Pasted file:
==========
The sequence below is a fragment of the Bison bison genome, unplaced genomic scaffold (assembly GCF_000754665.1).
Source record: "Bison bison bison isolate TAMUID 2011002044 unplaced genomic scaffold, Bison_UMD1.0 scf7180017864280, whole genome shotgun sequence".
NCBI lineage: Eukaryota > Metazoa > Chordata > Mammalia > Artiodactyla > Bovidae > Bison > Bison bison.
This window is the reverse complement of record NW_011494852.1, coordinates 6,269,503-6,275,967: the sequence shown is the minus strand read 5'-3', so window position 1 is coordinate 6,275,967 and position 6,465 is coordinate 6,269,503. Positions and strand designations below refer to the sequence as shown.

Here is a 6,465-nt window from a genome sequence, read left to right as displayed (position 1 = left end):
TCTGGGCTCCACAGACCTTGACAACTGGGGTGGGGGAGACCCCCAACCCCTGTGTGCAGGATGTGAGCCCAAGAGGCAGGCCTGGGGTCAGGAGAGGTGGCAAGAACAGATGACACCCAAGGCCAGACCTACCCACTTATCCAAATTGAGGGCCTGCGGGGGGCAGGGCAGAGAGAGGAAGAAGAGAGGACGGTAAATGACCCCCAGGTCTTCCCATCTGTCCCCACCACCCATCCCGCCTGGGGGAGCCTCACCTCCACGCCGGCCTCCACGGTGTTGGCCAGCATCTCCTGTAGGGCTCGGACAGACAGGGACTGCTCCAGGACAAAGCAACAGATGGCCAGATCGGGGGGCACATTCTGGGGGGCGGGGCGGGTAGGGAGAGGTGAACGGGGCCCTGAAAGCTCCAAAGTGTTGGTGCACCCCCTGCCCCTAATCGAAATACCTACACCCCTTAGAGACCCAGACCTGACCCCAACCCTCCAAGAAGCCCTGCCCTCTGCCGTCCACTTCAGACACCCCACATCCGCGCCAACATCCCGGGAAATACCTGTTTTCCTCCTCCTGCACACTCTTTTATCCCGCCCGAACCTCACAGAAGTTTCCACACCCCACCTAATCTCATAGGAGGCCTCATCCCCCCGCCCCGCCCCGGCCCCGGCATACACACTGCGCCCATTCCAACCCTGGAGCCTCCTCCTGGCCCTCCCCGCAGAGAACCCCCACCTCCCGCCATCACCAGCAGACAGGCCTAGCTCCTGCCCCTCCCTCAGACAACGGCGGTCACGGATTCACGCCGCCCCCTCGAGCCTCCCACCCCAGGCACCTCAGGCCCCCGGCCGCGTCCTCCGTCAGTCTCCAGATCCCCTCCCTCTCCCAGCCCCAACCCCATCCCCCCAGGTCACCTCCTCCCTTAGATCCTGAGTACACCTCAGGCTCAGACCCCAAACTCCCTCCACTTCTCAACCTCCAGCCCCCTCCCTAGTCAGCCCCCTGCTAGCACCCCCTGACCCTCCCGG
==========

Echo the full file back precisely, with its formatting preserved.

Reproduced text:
The sequence below is a fragment of the Bison bison genome, unplaced genomic scaffold (assembly GCF_000754665.1).
Source record: "Bison bison bison isolate TAMUID 2011002044 unplaced genomic scaffold, Bison_UMD1.0 scf7180017864280, whole genome shotgun sequence".
NCBI lineage: Eukaryota > Metazoa > Chordata > Mammalia > Artiodactyla > Bovidae > Bison > Bison bison.
This window is the reverse complement of record NW_011494852.1, coordinates 6,269,503-6,275,967: the sequence shown is the minus strand read 5'-3', so window position 1 is coordinate 6,275,967 and position 6,465 is coordinate 6,269,503. Positions and strand designations below refer to the sequence as shown.

Here is a 6,465-nt window from a genome sequence, read left to right as displayed (position 1 = left end):
TCTGGGCTCCACAGACCTTGACAACTGGGGTGGGGGAGACCCCCAACCCCTGTGTGCAGGATGTGAGCCCAAGAGGCAGGCCTGGGGTCAGGAGAGGTGGCAAGAACAGATGACACCCAAGGCCAGACCTACCCACTTATCCAAATTGAGGGCCTGCGGGGGGCAGGGCAGAGAGAGGAAGAAGAGAGGACGGTAAATGACCCCCAGGTCTTCCCATCTGTCCCCACCACCCATCCCGCCTGGGGGAGCCTCACCTCCACGCCGGCCTCCACGGTGTTGGCCAGCATCTCCTGTAGGGCTCGGACAGACAGGGACTGCTCCAGGACAAAGCAACAGATGGCCAGATCGGGGGGCACATTCTGGGGGGCGGGGCGGGTAGGGAGAGGTGAACGGGGCCCTGAAAGCTCCAAAGTGTTGGTGCACCCCCTGCCCCTAATCGAAATACCTACACCCCTTAGAGACCCAGACCTGACCCCAACCCTCCAAGAAGCCCTGCCCTCTGCCGTCCACTTCAGACACCCCACATCCGCGCCAACATCCCGGGAAATACCTGTTTTCCTCCTCCTGCACACTCTTTTATCCCGCCCGAACCTCACAGAAGTTTCCACACCCCACCTAATCTCATAGGAGGCCTCATCCCCCCGCCCCGCCCCGGCCCCGGCATACACACTGCGCCCATTCCAACCCTGGAGCCTCCTCCTGGCCCTCCCCGCAGAGAACCCCCACCTCCCGCCATCACCAGCAGACAGGCCTAGCTCCTGCCCCTCCCTCAGACAACGGCGGTCACGGATTCACGCCGCCCCCTCGAGCCTCCCACCCCAGGCACCTCAGGCCCCCGGCCGCGTCCTCCGTCAGTCTCCAGATCCCCTCCCTCTCCCAGCCCCAACCCCATCCCCCCAGGTCACCTCCTCCCTTAGATCCTGAGTACACCTCAGGCTCAGACCCCAAACTCCCTCCACTTCTCAACCTCCAGCCCCCTCCCTAGTCAGCCCCCTGCTAGCACCCCCTGACCCTCCCGG